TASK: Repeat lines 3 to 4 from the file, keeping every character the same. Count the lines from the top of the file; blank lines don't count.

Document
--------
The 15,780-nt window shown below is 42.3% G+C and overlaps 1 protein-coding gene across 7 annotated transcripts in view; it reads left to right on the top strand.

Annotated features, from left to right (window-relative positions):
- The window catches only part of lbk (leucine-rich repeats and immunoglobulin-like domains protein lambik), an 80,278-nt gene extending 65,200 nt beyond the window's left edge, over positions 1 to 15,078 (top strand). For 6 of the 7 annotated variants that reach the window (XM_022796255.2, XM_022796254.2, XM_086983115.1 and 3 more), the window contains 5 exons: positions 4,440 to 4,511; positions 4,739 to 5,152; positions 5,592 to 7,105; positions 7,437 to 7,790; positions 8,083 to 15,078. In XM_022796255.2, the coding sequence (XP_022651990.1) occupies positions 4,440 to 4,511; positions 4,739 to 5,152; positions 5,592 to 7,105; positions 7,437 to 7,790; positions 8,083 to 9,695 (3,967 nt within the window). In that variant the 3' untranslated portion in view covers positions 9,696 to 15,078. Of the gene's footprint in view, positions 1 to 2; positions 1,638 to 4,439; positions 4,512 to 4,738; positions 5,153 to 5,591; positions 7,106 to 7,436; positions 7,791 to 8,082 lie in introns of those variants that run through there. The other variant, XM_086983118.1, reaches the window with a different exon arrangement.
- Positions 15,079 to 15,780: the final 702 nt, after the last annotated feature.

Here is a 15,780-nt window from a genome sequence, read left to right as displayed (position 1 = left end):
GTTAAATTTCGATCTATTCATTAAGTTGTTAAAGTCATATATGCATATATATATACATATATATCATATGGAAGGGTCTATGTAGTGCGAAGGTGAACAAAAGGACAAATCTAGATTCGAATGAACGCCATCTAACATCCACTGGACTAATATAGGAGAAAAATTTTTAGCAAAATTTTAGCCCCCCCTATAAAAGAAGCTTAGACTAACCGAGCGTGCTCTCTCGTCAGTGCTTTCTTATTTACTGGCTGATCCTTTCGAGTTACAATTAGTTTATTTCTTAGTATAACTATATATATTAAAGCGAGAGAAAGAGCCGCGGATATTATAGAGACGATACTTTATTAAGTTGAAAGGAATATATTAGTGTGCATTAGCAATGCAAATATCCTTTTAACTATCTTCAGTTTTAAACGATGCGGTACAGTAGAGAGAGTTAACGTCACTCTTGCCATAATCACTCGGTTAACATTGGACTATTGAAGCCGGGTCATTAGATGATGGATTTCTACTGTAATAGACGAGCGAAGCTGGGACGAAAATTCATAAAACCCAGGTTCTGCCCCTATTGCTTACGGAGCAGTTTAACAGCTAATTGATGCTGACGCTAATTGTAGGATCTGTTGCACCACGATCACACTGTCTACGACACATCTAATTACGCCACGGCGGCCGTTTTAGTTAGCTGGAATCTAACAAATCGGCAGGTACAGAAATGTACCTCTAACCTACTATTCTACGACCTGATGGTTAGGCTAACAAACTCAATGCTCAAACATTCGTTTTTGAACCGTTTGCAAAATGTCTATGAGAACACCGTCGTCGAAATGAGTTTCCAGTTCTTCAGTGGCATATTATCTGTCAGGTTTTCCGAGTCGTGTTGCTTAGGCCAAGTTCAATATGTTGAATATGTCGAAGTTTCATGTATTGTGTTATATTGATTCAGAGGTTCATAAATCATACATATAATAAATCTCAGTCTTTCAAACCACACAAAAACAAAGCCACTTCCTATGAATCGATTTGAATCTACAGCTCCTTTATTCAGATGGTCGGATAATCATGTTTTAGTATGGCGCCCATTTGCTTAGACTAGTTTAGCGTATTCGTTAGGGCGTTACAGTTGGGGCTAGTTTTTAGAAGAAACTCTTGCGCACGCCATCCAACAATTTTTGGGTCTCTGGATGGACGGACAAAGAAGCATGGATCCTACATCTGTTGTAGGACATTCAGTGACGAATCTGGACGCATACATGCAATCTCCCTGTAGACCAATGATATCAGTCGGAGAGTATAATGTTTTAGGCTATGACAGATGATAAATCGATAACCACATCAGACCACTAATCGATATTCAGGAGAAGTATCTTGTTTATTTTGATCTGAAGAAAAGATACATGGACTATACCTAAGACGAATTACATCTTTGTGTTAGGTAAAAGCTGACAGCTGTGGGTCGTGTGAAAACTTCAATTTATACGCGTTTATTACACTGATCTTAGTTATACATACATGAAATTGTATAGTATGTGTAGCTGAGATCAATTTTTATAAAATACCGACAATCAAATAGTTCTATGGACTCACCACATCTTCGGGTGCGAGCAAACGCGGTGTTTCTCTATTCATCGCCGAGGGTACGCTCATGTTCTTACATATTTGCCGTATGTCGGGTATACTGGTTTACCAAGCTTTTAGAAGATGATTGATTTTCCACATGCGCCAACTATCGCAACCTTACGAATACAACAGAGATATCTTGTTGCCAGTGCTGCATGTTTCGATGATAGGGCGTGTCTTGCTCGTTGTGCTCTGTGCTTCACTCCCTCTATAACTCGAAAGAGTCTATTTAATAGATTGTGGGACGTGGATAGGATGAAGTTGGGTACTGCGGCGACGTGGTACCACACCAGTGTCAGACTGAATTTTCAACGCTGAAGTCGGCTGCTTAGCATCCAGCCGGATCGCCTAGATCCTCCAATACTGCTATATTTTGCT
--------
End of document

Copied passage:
- The window catches only part of lbk (leucine-rich repeats and immunoglobulin-like domains protein lambik), an 80,278-nt gene extending 65,200 nt beyond the window's left edge, over positions 1 to 15,078 (top strand). For 6 of the 7 annotated variants that reach the window (XM_022796255.2, XM_022796254.2, XM_086983115.1 and 3 more), the window contains 5 exons: positions 4,440 to 4,511; positions 4,739 to 5,152; positions 5,592 to 7,105; positions 7,437 to 7,790; positions 8,083 to 15,078. In XM_022796255.2, the coding sequence (XP_022651990.1) occupies positions 4,440 to 4,511; positions 4,739 to 5,152; positions 5,592 to 7,105; positions 7,437 to 7,790; positions 8,083 to 9,695 (3,967 nt within the window). In that variant the 3' untranslated portion in view covers positions 9,696 to 15,078. Of the gene's footprint in view, positions 1 to 2; positions 1,638 to 4,439; positions 4,512 to 4,738; positions 5,153 to 5,591; positions 7,106 to 7,436; positions 7,791 to 8,082 lie in introns of those variants that run through there. The other variant, XM_086983118.1, reaches the window with a different exon arrangement.
- Positions 15,079 to 15,780: the final 702 nt, after the last annotated feature.